There’s a new trend in the industry: Heatsinks. Hopefully, anyway.
Gigabyte has listened to our never-ending complaints about VRM heatsinks and VRM thermals, and outfitted their X470 Gaming 7 motherboard with a full, proper fin stack and heatpipe. We’re happy to see it, and we hope that this trend continues, but it’s also not entirely necessary on this board. That doesn’t make us less excited to see an actual heatsink on a motherboard; however, we believe it does potentially point toward a future in higher core-count Ryzen CPUs. This is something that Buildzoid speculated in our recent Gaming 7 X470 VRM & PCB analysis. The amount of “overkill” power delivery capabilities on high-end X470 boards would suggest plans to support higher power consumption components from AMD.
Take the Gigabyte Gaming 7: It’s a 10+2-phase VRM, with the VCore VRM using IR3553s for 40A power stages. That alone is enough to run passive, but a heatsink drags temperature so far below requirements of operating spec that there’s room to spare. Cooler is always better in this instance (insofar as ambient cooling, anyway), so we can’t complain, but we can speculate about why it’s been done this way. ASUS’ Crosshair VII Hero has the same VRM, but with 60A power stages. That board, like Gigabyte’s, could run with no heatsink and be fine.
We tested with thermocouples placed on one top-side MOSFET, located adjacent to the SOC VRM MOSFETs (1.2V SOC), and one left-side MOSFET that’s centrally positioned. Our testing included stock and overclocked testing (4.2GHz/1.41VCore at Extreme LLC), then further tested with the heatsink removed entirely. By design, this test had no active airflow over the VRM components. Ambient was controlled during the test and was logged every second.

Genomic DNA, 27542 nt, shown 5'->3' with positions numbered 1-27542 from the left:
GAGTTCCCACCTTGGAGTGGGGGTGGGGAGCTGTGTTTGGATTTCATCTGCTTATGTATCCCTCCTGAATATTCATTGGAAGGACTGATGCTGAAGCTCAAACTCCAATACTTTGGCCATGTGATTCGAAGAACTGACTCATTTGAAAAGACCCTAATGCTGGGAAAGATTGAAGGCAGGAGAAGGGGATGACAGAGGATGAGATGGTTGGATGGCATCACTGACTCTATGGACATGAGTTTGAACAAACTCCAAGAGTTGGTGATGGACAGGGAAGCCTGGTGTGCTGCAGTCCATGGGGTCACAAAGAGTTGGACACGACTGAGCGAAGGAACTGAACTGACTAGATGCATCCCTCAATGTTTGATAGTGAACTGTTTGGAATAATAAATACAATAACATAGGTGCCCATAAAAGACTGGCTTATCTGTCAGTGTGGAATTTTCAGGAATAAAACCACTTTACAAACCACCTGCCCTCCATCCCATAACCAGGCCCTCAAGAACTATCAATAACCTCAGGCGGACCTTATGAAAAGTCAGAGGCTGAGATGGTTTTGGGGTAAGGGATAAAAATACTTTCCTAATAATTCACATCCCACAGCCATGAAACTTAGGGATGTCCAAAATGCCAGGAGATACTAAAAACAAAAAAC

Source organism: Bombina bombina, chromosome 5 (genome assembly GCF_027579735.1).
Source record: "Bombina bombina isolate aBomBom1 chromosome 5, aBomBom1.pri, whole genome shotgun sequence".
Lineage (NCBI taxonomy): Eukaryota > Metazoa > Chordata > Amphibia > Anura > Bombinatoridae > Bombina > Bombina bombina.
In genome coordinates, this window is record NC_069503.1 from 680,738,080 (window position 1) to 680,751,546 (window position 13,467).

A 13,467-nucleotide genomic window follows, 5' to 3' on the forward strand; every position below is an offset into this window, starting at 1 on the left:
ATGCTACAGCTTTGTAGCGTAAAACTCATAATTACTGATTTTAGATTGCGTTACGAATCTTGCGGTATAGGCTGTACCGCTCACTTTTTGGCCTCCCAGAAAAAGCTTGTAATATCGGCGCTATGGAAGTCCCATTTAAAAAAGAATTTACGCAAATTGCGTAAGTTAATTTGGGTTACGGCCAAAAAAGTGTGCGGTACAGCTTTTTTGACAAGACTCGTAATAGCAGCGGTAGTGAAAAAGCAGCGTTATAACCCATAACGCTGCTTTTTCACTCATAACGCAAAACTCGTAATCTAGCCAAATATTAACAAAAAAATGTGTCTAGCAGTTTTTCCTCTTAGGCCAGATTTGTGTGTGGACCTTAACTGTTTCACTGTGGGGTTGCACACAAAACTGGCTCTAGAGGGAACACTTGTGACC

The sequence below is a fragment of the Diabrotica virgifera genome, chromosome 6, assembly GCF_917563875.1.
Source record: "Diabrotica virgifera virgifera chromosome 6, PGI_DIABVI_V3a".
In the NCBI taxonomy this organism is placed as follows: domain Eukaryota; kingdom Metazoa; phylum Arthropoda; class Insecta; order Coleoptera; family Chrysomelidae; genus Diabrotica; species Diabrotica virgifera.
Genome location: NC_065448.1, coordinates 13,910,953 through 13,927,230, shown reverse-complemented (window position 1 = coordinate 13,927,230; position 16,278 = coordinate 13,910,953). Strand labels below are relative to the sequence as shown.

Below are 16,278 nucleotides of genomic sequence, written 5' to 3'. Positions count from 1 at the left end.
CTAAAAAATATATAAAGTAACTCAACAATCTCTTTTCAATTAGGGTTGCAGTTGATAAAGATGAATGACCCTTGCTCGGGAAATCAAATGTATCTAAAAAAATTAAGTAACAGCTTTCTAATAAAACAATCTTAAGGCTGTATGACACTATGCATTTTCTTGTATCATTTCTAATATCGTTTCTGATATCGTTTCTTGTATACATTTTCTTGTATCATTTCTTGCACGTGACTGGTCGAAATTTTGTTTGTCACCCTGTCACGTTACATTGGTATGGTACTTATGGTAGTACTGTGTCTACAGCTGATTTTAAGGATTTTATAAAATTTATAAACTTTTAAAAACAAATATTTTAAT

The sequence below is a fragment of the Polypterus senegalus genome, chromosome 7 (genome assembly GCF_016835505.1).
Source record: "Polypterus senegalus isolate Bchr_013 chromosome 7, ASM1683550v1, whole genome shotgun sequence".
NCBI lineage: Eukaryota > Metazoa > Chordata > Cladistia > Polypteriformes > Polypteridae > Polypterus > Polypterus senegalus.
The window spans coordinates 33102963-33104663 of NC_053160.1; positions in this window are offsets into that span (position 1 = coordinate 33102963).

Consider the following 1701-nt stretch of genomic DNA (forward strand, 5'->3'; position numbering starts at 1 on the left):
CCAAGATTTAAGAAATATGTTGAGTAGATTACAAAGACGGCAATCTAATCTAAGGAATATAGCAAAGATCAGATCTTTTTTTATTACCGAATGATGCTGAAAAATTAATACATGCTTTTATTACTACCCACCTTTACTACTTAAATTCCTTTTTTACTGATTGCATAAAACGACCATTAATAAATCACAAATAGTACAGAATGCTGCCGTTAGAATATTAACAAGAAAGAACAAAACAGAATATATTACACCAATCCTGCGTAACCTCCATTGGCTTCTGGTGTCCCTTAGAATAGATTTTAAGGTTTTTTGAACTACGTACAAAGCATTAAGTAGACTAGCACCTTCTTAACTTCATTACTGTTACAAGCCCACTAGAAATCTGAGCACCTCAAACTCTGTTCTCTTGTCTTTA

With the AMD R7 2700X left to stock and XFR2 configured to stock settings, we measured a maximum Vcore VRM MOSFET temperature of 52.4 degrees Celsius, with a 41-degree measurement for the top MOSFET. Tdie was 59.5 degrees. Note that these are not deltas over ambient, just straight temperatures. Ambient was 28 degrees Celsius.
Overclocking to 4.2GHz and 1.41V pushed our MOSFET temperatures to 65 degrees for the left Vcore MOSFET, or 51 for the top MOSFET. Note that this is also with an SOC voltage of 1.2, so our neighboring SOC VRM is also providing some heat.
At these settings, we’re pushing 139W into the motherboard at the EPS12V rails when stock, or about 186W when overclocked.
Removing the heatsink entirely, the left MOSFET operated at 56 degrees Celsius – so about 4 degrees warmer than the complete stock configuration with a heatsink, which was 52 degrees. The top MOSFET operated at 56 degrees, for a 15-degree increase over the 41-degree result with the heatsink. There is clearly an actual advantage to having a heatsink, and that’s primarily realized at the top part of the VRM, but it’s ultimately not a make-or-break situation.
Removing the heatsink and overclocking still keeps us within reason. There’s no real change for the left side, where we’re within variance of the original overclocked-with-heatsink results, and there’s a 16-degree increase for the top MOSFET. Even still, that FET is only hitting 65.5 degrees, which is completely reasonable. [more talk]
As for power going through these, Buildzoid has a video on our channel going over it. Ryzen 2000 series can be power hungry, but only when really pushing it to its stability limits. There is a bit of an exponential voltage curve as frequency increases, which can quickly pull power consumption up to 200W and beyond. Even at these higher overclocks, the motherboard does fine.
As for the rest of the board, we’d like to see Gigabyte advance its BIOS options. The motherboard has good overall componentry and hardware, its BIOS is OK for most users, and the VRM is well-designed. BIOS starts to feel a little anemic in comparison to the Crosshair VII Hero, but you do pay a price premium for the ASUS BIOS. ASUS also has objectively superior memory subtiming auto-tuning on its Crosshair board, something that we’d recommend manually tweaking for Gigabyte’s BIOS.
The VRM design and VRM heatsink of both the C7H and Gaming 7 suggest to us that board vendors are preparing for future higher core-count Ryzen CPUs. Whether or not those will manifest, we’re not sure, but the power stages could do with a bit more power than what Ryzen+ demands.
Editorial, Testing: Steve Burke Video: Andrew Coleman